Med Students Improve Practice With Art

UAB medical students visit the Museum as part of the special studies course, Art in Medicine: Using the Visual Arts to Improve Observational Skills.

UAB medical students visit the Museum as part of the special studies course, Art in Medicine: Using the Visual Arts to Improve Observational Skills.

Medical students undergo rigorous training before they can become doctors—years of internships, residencies and classes, all preparing them to know the human body and the many things that can go wrong with it. So why do they take time out of their busy schedules to attend a class at an art museum? The Museum and the University of Alabama at Birmingham have partnered to put into practice new research showing how studying art can help medical students become better doctors and provide better patient care. Here are three things you may not have known about how art and science are working together.

  1. Research shows that participating in a close study of visual arts can improve clinical observation skills.

This idea began with Dr. Irwin Braverman from Yale University. In 1998, he began taking his medical students to the on-campus art gallery to work on their observational skills. Several studies by Braverman and others suggest that this practice improved students’ ability to notice details and use the whole picture to make a conclusion.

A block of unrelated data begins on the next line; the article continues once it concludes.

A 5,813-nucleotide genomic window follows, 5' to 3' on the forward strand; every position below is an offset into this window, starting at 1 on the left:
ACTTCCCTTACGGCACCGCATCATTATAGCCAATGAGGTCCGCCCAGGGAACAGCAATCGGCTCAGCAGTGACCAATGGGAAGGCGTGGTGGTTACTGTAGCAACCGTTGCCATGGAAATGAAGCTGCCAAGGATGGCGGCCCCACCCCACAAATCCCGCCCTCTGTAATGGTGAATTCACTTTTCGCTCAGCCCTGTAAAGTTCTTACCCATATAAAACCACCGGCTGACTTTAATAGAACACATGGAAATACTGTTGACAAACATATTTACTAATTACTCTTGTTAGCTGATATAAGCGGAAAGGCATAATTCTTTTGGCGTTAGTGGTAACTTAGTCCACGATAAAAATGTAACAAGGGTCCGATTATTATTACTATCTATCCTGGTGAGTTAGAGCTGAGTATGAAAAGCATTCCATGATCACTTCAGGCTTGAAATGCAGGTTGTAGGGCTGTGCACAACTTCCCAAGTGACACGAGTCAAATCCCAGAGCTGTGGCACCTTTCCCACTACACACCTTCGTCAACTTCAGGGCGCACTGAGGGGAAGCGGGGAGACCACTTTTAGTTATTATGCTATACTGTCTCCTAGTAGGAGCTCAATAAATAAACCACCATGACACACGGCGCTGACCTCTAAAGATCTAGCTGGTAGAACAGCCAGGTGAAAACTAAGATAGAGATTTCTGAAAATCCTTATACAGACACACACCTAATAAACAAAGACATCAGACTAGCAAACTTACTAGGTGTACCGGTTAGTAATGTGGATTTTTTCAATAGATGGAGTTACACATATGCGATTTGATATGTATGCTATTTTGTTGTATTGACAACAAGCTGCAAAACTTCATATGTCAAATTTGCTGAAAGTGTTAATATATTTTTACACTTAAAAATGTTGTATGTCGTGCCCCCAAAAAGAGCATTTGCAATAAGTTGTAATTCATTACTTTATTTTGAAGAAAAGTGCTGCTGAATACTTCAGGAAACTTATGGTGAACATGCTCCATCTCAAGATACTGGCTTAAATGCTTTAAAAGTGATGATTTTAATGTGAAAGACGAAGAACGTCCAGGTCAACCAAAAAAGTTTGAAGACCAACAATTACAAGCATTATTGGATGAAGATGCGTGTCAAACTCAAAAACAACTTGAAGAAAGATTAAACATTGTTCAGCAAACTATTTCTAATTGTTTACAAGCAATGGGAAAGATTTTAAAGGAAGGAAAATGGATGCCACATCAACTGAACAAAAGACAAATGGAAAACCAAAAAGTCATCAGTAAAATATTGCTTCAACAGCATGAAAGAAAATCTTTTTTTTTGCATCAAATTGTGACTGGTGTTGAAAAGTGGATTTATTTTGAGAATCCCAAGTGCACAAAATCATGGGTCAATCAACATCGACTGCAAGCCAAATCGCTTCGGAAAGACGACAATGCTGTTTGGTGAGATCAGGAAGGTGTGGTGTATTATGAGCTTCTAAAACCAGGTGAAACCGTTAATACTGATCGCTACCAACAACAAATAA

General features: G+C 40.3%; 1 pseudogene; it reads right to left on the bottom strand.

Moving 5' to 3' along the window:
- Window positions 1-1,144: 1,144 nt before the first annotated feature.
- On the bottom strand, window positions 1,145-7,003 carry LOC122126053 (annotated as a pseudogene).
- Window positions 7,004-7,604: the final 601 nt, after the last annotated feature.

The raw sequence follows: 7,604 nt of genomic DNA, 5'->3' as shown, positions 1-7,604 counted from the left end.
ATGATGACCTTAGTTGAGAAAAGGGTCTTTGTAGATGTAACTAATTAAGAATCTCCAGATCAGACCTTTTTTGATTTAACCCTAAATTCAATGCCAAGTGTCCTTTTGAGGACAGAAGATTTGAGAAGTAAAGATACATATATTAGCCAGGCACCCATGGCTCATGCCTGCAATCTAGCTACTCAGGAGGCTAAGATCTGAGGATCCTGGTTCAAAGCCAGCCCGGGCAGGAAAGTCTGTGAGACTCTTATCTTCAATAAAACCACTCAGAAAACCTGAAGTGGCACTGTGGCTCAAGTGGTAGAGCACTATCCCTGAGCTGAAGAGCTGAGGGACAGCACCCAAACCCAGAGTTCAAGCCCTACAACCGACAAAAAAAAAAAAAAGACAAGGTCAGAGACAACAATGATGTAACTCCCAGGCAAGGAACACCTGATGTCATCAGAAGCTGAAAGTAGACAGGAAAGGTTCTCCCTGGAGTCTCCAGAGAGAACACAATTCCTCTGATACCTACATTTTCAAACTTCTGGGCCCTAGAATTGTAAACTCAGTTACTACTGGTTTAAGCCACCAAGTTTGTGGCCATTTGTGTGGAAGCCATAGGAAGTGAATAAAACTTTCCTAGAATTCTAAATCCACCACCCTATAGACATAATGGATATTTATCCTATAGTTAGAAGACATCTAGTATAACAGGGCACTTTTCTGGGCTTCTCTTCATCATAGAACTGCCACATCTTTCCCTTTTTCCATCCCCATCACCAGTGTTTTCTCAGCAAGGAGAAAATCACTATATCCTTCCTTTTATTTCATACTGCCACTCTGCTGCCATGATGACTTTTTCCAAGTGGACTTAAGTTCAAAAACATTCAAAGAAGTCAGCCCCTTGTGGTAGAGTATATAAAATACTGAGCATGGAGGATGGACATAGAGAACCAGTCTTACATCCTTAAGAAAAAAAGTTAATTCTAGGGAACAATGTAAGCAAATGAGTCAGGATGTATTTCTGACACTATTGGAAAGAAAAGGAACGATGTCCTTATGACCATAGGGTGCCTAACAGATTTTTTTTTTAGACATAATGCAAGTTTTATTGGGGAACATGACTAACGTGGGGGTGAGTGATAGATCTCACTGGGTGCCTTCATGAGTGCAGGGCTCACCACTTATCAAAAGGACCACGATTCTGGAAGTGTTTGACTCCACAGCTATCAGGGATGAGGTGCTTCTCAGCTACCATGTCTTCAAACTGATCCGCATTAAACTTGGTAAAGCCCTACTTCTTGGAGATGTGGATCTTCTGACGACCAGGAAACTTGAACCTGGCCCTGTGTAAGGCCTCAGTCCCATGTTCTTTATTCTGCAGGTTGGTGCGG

Stefanie Rookis, curator at the Alabama Museum of Health Sciences, said the goal of such classes is to “improve the observational skills of medical students and physicians by studying visual arts so that those honed observational skills can improve description, interpretation and ultimately diagnosis.”

  1. Medical students benefit from viewing both representational and nonrepresentational  art.

It might seem like the best way to increase observational skills would be to study realistic art, but research  shows both naturalistic and abstract art can help. A 2013 study  found that in representational art, students focused on identifying recognizable forms and contextual information. In non-representational art, students improved pattern identification. Both skills are necessary to understanding  symptoms and deciding on a diagnosis for a patient.

  1. The Museum and UAB are working together to encourage students to improve these skills.

The UAB School of Medicine offers a Special Studies Course, Art in Medicine: Using the Visual Arts to Improve Observational Skills, first developed by Dr. Stephen Russell and inspired by  Braverman’s research. It meets one week during the fall and spring semesters, and has been going on for 10 semesters. Rookis helps with the course and accompanies students during visits to the Museum as well as the Museum of Health Sciences, located on UAB’s campus.

During the  last week of April, UAB medical students participating in the class filled the Museum’s galleries, working with the Education Department and other mentors to dig deeper into the art on display. Works included Erasistratus the Physician Discovers the Love of Antiochus for Stratonice by Benjamin West, student choices in the Italian art galleries and more. In addition to discussing the pieces, the students also sketched their own versions in notebooks and wrote about what they saw.

“By taking the time to thoroughly evaluate all aspects of the art, the intent is that they can make stronger conclusions of the subject matter and even some medical conditions that are deliberately or even unintentionally featured in art and then use it in their medical work with patients,” Rookis said.

Sources: https://www.uab.edu/uabmagazine/2012/april/artofdiagnosis

http://blog.americansforthearts.org/sites/default/files/Utilizing%20visual%20art%20to%20enhance%20the%20clinical.pdf